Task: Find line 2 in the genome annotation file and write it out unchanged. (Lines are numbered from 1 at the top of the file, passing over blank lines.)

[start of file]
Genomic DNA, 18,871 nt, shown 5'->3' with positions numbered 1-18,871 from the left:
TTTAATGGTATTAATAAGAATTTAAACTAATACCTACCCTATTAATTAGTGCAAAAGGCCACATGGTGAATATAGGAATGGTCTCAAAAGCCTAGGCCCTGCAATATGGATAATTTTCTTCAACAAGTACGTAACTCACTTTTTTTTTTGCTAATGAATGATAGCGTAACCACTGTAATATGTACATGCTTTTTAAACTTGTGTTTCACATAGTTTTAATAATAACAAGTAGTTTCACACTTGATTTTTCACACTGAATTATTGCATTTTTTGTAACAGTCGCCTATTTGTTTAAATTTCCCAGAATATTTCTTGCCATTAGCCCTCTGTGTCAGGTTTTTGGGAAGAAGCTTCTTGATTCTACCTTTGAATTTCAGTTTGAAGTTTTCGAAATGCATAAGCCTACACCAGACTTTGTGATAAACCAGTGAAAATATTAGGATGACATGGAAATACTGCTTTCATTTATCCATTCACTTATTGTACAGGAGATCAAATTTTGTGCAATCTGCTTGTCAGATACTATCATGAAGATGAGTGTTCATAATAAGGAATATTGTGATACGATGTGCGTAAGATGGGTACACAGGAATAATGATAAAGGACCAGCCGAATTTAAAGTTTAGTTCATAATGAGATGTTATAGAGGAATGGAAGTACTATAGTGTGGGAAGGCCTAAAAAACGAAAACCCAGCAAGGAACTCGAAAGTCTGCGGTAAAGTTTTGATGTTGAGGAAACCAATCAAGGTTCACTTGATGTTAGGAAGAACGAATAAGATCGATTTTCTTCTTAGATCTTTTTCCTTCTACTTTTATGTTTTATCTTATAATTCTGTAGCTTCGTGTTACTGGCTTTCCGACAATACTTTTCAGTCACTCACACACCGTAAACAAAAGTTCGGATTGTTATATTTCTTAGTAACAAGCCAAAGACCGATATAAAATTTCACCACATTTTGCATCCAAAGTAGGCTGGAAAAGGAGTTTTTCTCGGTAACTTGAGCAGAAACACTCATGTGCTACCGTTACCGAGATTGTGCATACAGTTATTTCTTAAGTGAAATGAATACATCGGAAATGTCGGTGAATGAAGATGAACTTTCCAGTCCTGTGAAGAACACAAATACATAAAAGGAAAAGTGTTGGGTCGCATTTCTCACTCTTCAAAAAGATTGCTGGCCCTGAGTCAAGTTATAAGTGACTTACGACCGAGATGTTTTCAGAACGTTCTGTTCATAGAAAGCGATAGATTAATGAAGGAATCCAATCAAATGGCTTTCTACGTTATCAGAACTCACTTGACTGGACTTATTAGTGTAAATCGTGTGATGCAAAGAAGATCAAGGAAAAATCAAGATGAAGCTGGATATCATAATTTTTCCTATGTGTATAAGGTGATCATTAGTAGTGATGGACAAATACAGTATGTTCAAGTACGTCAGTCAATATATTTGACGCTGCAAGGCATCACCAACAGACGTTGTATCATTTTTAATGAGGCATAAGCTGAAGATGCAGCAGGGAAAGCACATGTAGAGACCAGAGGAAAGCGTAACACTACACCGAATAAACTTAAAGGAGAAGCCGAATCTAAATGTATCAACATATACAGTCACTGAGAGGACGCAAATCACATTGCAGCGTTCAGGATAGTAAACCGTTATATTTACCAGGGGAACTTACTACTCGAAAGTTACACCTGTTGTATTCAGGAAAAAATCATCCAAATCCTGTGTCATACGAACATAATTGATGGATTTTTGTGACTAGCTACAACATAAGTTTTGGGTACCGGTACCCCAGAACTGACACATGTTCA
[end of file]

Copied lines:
TTTAATGGTATTAATAAGAATTTAAACTAATACCTACCCTATTAATTAGTGCAAAAGGCCACATGGTGAATATAGGAATGGTCTCAAAAGCCTAGGCCCTGCAATATGGATAATTTTCTTCAACAAGTACGTAACTCACTTTTTTTTTTGCTAATGAATGATAGCGTAACCACTGTAATATGTACATGCTTTTTAAACTTGTGTTTCACATAGTTTTAATAATAACAAGTAGTTTCACACTTGATTTTTCACACTGAATTATTGCATTTTTTGTAACAGTCGCCTATTTGTTTAAATTTCCCAGAATATTTCTTGCCATTAGCCCTCTGTGTCAGGTTTTTGGGAAGAAGCTTCTTGATTCTACCTTTGAATTTCAGTTTGAAGTTTTCGAAATGCATAAGCCTACACCAGACTTTGTGATAAACCAGTGAAAATATTAGGATGACATGGAAATACTGCTTTCATTTATCCATTCACTTATTGTACAGGAGATCAAATTTTGTGCAATCTGCTTGTCAGATACTATCATGAAGATGAGTGTTCATAATAAGGAATATTGTGATACGATGTGCGTAAGATGGGTACACAGGAATAATGATAAAGGACCAGCCGAATTTAAAGTTTAGTTCATAATGAGATGTTATAGAGGAATGGAAGTACTATAGTGTGGGAAGGCCTAAAAAACGAAAACCCAGCAAGGAACTCGAAAGTCTGCGGTAAAGTTTTGATGTTGAGGAAACCAATCAAGGTTCACTTGATGTTAGGAAGAACGAATAAGATCGATTTTCTTCTTAGATCTTTTTCCTTCTACTTTTATGTTTTATCTTATAATTCTGTAGCTTCGTGTTACTGGCTTTCCGACAATACTTTTCAGTCACTCACACACCGTAAACAAAAGTTCGGATTGTTATATTTCTTAGTAACAAGCCAAAGACCGATATAAAATTTCACCACATTTTGCATCCAAAGTAGGCTGGAAAAGGAGTTTTTCTCGGTAACTTGAGCAGAAACACTCATGTGCTACCGTTACCGAGATTGTGCATACAGTTATTTCTTAAGTGAAATGAATACATCGGAAATGTCGGTGAATGAAGATGAACTTTCCAGTCCTGTGAAGAACACAAATACATAAAAGGAAAAGTGTTGGGTCGCATTTCTCACTCTTCAAAAAGATTGCTGGCCCTGAGTCAAGTTATAAGTGACTTACGACCGAGATGTTTTCAGAACGTTCTGTTCATAGAAAGCGATAGATTAATGAAGGAATCCAATCAAATGGCTTTCTACGTTATCAGAACTCACTTGACTGGACTTATTAGTGTAAATCGTGTGATGCAAAGAAGATCAAGGAAAAATCAAGATGAAGCTGGATATCATAATTTTTCCTATGTGTATAAGGTGATCATTAGTAGTGATGGACAAATACAGTATGTTCAAGTACGTCAGTCAATATATTTGACGCTGCAAGGCATCACCAACAGACGTTGTATCATTTTTAATGAGGCATAAGCTGAAGATGCAGCAGGGAAAGCACATGTAGAGACCAGAGGAAAGCGTAACACTACACCGAATAAACTTAAAGGAGAAGCCGAATCTAAATGTATCAACATATACAGTCACTGAGAGGACGCAAATCACATTGCAGCGTTCAGGATAGTAAACCGTTATATTTACCAGGGGAACTTACTACTCGAAAGTTACACCTGTTGTATTCAGGAAAAAATCATCCAAATCCTGTGTCATACGAACATAATTGATGGATTTTTGTGACTAGCTACAACATAAGTTTTGGGTACCGGTACCCCAGAACTGACACATGTTCA